Wine

Piedmont's Wine Problem for Non-Italians.

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Wine enthusiasts who like Piedmontese wines often get confused with the vowels in red such as Barbera, Barolo, Barbaresco, just to name a few!

Yet all are outstanding winter red wines with ample aromas, high alcohol, full body and long, satisfying aftertaste.

If there is a time for savouring Piedmont’s wines, it is now, provided you choose the right producer.

An unbroken hit parade of impressive vintages 1995, 1996, 1997, 1998, and 1999 makes buying them easier than ever!

LCBO’s Classics Catalogue offers a number of Barolos and Barbarescos, and the Vintages division always has a few gems scattered amongst its monthly offerings.

However many young winemakers craft their Barolos and Barbarescos with new techniques in an attempt to render them appealing within a year or two, but the Italian law compels them to barrel age them at least for four years. Thus, in less sturdy years, by the time the wine may be bottles, it is already weak and practically “ over the hill “.

Generally small wineries with their own vineyards produce better and long-lived wines. In Barolo, five communes are known to yield superior fruit: La Morra, Castiglione Faletto, Monforte, Serralunga d’Alba, and Barolo.

Barbaresco located approximately 15 Km. West of Barolo as the crow flies, uses the same grape (Nebbiolo) but produces a wine that is accessible much earlier than Barolo, but also ages faster.

Here Ceretto and Gaja (both small quality-oriented wineries) are reputed to produce outstanding single-vineyard (which Piedmontese call cru) Babarescos such as Sori Tildin, Asili and Bricco Asili.

Piedmont produces many other wines worth exploring, not withstanding its agricultural bounty. The region’s white truffles consistently sell for more than their black counterparts from France, and are only available in season (end of October to mid-November).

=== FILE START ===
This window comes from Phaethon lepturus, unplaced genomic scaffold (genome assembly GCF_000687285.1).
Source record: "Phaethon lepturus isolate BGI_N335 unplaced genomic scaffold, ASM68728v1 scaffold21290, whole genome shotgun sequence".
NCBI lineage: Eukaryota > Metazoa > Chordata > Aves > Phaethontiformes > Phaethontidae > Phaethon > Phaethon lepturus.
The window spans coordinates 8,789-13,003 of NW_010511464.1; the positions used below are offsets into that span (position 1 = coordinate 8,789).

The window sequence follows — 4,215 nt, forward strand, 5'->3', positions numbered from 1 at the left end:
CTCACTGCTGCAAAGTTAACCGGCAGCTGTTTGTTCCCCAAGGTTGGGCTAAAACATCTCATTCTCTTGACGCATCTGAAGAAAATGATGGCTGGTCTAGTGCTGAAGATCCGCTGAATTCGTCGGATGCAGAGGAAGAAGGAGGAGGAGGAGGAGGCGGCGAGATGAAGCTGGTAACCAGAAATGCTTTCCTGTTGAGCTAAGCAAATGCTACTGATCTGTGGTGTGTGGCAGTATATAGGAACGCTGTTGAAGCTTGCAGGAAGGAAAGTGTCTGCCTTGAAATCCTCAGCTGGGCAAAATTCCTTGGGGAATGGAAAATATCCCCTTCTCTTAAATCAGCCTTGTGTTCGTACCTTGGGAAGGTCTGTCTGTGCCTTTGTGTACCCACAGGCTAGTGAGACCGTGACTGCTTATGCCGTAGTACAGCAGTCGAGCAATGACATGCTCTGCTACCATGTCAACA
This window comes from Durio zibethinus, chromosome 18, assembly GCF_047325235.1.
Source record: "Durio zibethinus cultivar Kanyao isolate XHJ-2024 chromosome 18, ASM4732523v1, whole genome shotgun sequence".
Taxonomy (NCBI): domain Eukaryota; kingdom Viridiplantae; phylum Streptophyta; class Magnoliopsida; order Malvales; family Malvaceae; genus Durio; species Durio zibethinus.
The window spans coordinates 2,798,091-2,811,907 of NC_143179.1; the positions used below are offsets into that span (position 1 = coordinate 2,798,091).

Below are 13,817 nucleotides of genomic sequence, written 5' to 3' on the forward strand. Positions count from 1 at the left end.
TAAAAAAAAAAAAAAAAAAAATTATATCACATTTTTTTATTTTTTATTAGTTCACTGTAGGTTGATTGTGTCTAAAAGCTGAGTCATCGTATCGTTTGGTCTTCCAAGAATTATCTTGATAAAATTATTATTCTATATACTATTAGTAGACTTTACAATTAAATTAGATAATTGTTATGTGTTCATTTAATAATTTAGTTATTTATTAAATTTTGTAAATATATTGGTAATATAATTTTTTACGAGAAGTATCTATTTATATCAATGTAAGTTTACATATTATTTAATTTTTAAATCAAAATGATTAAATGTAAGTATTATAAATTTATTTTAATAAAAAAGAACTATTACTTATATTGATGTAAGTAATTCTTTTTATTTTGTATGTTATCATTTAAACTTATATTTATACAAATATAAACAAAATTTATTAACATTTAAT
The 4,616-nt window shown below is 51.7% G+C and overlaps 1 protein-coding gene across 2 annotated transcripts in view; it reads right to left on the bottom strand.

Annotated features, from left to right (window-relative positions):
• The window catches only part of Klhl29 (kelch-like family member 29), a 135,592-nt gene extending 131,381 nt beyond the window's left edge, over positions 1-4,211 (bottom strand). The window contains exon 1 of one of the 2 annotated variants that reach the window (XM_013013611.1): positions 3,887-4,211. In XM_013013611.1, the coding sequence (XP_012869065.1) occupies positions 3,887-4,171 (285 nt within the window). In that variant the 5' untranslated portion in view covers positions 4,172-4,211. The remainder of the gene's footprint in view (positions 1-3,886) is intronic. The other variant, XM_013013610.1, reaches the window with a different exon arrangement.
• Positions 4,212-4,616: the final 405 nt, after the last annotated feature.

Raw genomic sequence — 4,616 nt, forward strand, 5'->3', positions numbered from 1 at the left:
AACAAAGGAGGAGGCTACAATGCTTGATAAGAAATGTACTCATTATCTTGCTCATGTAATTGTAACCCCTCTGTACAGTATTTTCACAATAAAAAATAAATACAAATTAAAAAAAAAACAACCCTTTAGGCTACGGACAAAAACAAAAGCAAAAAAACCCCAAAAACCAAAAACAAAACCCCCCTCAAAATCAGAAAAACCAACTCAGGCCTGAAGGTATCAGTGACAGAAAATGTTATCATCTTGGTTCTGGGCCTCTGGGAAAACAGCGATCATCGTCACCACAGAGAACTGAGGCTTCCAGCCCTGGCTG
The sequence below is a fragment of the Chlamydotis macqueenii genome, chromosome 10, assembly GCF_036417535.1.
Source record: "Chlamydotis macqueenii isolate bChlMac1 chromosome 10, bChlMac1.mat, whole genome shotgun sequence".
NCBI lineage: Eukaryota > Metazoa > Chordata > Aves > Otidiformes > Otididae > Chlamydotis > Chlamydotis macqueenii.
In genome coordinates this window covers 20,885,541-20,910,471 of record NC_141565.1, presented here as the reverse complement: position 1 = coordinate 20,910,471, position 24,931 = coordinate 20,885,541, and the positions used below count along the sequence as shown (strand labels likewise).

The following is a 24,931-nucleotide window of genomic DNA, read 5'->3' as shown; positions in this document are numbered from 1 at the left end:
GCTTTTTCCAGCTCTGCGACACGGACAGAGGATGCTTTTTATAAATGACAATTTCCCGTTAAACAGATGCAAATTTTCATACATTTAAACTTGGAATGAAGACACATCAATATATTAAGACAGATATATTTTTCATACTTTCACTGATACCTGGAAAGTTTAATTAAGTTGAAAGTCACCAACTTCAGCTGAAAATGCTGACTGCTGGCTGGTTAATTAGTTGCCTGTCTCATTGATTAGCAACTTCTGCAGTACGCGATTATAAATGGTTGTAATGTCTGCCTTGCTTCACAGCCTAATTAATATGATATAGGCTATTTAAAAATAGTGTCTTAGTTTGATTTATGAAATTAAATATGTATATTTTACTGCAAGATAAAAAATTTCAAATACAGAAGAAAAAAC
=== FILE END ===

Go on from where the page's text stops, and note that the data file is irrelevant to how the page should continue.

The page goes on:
If you are looking for rich, soft red wines, Dolcetto di Dogliani enjoys an excellent reputation as a fine, value-representing, eminently drinkable, red wine worthy of gracing every connoisseurs table anywhere. Five communes are well known for their Dolcettos: Dogliani, Monforte,

The following wineries produce fine Dolcettos: Einaudi, Pecchenino, Chionetti, Ceretto and San Fereolo.

The better Barolo producers are: Maracarini, R. Ratti, Altare, Bovio, Conte di Montezemolo, Voerzio, Ceretto, B. Mascarello, Ascheri, Marchesi di Gressy, Marchesi di Barolo, Batasiolo and A Conterno.

If you are looking for Barbaresco then consider any of the following: Gaja, Ceretto, Paroccho di Neive, Altare, Conterno-Fantino, Ca’Viola, Marchesi di Gressy .

Barbera is always a good bet. Single-vineyard Barberas tend to be more intense both in taste and colour. It does age approximately 2-3 years. This is an underrated wine and deserves much better than it is accorded.

For memorable dessert wines, remember one word: Moscato. A widely planted vine around the eastern Mediterranean basin, Moscato thrives best in Piedmont, and especially around the town of Asti. This small town is justly famous for its sweet sparkling wine; Asti Spumante (sparkling wine of Asti). Millions of bottles find their way to export markets annually just in time for wedding receptions toasts ands other joyous celebrations. There are many brands from which to choose. Practically all producers are also involved in vermouth manufacturing Cora, Martini e Rossi, Cinzano, and Ricadonna are just a few.

Asti Spumante tend to be fragrant, sweet but not cloying, and always refereshing when served very cold ( 6 C ) in an appropriate flute-shaped glass.

Moscato d’ Asti Naturale of the Asti is the still version of Asti Spumante with a much lower alcohol percentage ( 5 – 6 % ), superb fragrance and flavour many consider to be superior to that of the sparkling version.

It is best to finish a good meal or even better on Sunday morning enjoy it with breakfast.

Connoisseurs consider Mosacato d’Asti Naturale from Sant Stefano di Belbo, a small town in the hills, the best of all. The small winery I vignaioli di Sant Stefano di Belbo jointly owned by small quality-minded wineries, produces one of the best. Michele Chiarlo and Rivetti are two others successful in capturing the essence of Moscato d’Asti.

Christmas is soon approaching and Moscato d’Asti naturale should be in your cellar for your enjoyment.

Vintages, the fine wine division of LCBO, offers Moscato d’Asti from time to time.

It does not age well and also does not “ travel “ well due to its low alcohol. Bottles transported in air-conditioned containers arrive in North America in good condition others suffer a great deal some become undrinkable.

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